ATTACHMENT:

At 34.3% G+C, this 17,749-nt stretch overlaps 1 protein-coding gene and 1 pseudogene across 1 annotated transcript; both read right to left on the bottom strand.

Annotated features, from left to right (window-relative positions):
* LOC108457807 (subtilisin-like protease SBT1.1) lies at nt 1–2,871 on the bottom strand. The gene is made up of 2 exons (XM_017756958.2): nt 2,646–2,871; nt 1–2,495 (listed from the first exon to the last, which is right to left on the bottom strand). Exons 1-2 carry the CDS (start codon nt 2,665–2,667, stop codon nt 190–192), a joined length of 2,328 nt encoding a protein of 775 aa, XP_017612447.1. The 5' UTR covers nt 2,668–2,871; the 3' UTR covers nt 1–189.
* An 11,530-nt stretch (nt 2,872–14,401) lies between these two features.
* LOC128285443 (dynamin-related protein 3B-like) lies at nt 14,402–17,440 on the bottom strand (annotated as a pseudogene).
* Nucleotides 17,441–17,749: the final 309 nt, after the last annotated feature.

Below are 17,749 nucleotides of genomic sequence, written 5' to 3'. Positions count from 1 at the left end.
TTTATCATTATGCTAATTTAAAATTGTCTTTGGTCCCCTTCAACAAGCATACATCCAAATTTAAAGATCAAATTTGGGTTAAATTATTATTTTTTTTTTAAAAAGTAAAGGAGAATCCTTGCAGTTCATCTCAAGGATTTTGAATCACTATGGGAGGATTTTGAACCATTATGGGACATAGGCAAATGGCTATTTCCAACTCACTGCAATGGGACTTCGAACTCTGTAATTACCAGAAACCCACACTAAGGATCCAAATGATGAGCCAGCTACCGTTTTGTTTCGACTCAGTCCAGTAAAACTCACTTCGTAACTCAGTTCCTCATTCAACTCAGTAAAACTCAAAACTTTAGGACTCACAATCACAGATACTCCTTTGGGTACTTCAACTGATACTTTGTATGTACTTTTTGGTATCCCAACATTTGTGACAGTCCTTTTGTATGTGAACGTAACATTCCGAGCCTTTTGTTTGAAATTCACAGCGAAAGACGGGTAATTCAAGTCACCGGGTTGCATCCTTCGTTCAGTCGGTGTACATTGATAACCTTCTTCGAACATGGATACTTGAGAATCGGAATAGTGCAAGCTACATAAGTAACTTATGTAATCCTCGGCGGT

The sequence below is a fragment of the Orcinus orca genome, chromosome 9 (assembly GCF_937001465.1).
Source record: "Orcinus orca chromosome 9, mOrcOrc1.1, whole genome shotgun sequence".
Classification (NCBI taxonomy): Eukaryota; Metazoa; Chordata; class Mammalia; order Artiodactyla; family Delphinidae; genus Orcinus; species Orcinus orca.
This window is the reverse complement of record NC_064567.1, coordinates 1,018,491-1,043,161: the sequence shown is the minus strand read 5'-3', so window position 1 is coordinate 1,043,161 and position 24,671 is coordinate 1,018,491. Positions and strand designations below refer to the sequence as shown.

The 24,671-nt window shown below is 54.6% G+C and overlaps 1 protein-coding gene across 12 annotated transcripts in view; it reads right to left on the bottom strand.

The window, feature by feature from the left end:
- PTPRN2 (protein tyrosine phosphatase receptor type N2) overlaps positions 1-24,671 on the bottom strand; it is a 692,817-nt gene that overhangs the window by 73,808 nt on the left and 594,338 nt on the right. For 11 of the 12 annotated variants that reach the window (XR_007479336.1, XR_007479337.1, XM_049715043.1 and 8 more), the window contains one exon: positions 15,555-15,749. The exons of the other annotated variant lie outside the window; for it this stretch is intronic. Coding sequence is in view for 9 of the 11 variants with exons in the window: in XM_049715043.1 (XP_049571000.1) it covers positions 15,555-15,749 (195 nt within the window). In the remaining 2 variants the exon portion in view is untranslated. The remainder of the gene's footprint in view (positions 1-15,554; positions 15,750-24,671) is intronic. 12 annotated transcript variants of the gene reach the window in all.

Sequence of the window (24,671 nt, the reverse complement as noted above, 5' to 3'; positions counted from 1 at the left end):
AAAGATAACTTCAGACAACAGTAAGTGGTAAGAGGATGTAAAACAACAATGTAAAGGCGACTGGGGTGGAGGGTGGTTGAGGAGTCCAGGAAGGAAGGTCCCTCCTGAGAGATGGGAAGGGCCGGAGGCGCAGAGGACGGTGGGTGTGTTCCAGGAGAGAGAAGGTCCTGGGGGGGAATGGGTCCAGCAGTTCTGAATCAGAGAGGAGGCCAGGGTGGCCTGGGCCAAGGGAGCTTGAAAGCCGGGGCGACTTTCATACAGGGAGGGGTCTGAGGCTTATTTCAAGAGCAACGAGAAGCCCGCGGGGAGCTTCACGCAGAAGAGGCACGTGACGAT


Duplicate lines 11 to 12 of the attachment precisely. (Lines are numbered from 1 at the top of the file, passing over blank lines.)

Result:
Classification (NCBI taxonomy): Eukaryota; Metazoa; Chordata; class Mammalia; order Artiodactyla; family Delphinidae; genus Orcinus; species Orcinus orca.
This window is the reverse complement of record NC_064567.1, coordinates 1,018,491-1,043,161: the sequence shown is the minus strand read 5'-3', so window position 1 is coordinate 1,043,161 and position 24,671 is coordinate 1,018,491. Positions and strand designations below refer to the sequence as shown.